C3, which provides corporate energy management software, just scooped up Efficiency 2.0, a residential energy efficiency company that uses rewards to encourage people to save energy.

For C3, which was founded by Siebel Systems’ Tom Siebel, the acquisition allows the company to bring more comprehensive offerings to utilities that want to tackle all of the customer classes.

Efficiency 2.0, which is based in New York City, recently picked up Southern California Edison as a customer, and also counts ComEd, Northeast Utilities and Cambridge Energy Alliance as some of its clients.

The appeal of Efficiency 2.0 is its low-cost solution compared to other hardware-intensive options. That is also the appeal of one of the largest players in the residential space, Opower. Indeed, the similarities between the two firms' mailed reports were so similar that Opower filed a lawsuit against Efficiency 2.0, which was settled last month based on "a mutually agreeable resolution of this matter," according to the companies.

What Efficiency 2.0 does that no one else does is offering cash rewards for saving energy. The customers who just receive mailed reports save about 2.5 percent, while those that log into the web program to earn rewards save just over 6 percent.

The system is working. Tom Scaramellino, Founder and CEO of Efficiency 2.0, estimated in April that his company would save the carbon equivalent of 25 million pounds of CO2 in 2012, and he expected that figure to quadruple next year.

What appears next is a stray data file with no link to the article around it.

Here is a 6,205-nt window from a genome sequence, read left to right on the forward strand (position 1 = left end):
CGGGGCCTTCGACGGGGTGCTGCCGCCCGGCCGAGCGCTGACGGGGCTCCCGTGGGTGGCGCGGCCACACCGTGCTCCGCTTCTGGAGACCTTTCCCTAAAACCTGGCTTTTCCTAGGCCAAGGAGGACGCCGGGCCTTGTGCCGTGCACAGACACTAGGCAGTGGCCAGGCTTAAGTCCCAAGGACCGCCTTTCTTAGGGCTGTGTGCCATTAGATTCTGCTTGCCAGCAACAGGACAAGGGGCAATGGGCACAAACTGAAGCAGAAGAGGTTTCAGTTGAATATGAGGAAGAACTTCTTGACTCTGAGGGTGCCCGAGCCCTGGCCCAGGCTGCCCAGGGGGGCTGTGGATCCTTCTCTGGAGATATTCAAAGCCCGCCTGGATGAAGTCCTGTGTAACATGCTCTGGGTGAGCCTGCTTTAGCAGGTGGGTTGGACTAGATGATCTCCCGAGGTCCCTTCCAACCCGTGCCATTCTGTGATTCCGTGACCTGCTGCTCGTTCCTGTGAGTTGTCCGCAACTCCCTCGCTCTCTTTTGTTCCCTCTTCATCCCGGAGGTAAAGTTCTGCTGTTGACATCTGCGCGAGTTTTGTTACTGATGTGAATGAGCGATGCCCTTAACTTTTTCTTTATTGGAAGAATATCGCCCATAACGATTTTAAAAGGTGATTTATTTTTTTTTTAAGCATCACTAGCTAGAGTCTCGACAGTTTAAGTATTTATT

“C3 and Efficiency 2.0 have been independently experiencing very rapid growth,” Ed Abbo, president and CTO of C3, said in a statement. “Our respective customers have been very clear that they require an integrated energy efficiency SaaS solution to meet their pressing energy mandates. This business and technology combination is in response to market demand.”

C3 has been expanding in all directions in 2012. Earlier this year, the software-as-a-service company announced a partnership with SAIC to provide a more “fully integrated energy solution” for C&I customers. The San Mateo, Calif.-based company also has a partnership with HP.

Currently, most energy management companies target either commercial or residential customers, with others focusing on small commercial. The appeal of one-stop shopping will mostly likely be cost, especially as some utilities are mandated to drive down demand.

"Through this combination, C3 offers utilities a single source for residential, small/medium business and large commercial and industrial energy efficiency solutions,” Saul Zambrano, Sr. Director, Products Group, Customer Energy Solutions at Pacific Gas and Electric Company, said in a statement. “The C3 SaaS solutions will help utilities achieve their energy savings targets and increase customer satisfaction across all customer segments at a low total cost and risk.”

Utilities will be looking to keep costs down as they adopt customer-facing energy management programs, but it is unclear just how powerful a driver one-stop shopping will be. Many utilities are already working with various vendors to provide demand response platforms, commercial energy efficiency and residential engagement platforms.

However, for the municipal and co-op market, which are even more price sensitive than their investor-owned counterparts, the appeal of one company able to deliver on all of these needs is clear. The acquisition shows that the appeal of residential energy management is not just growing, but becoming a necessary part of the portfolio for utilities.

The details of the deal between C3 and Efficiency 2.0 were not disclosed.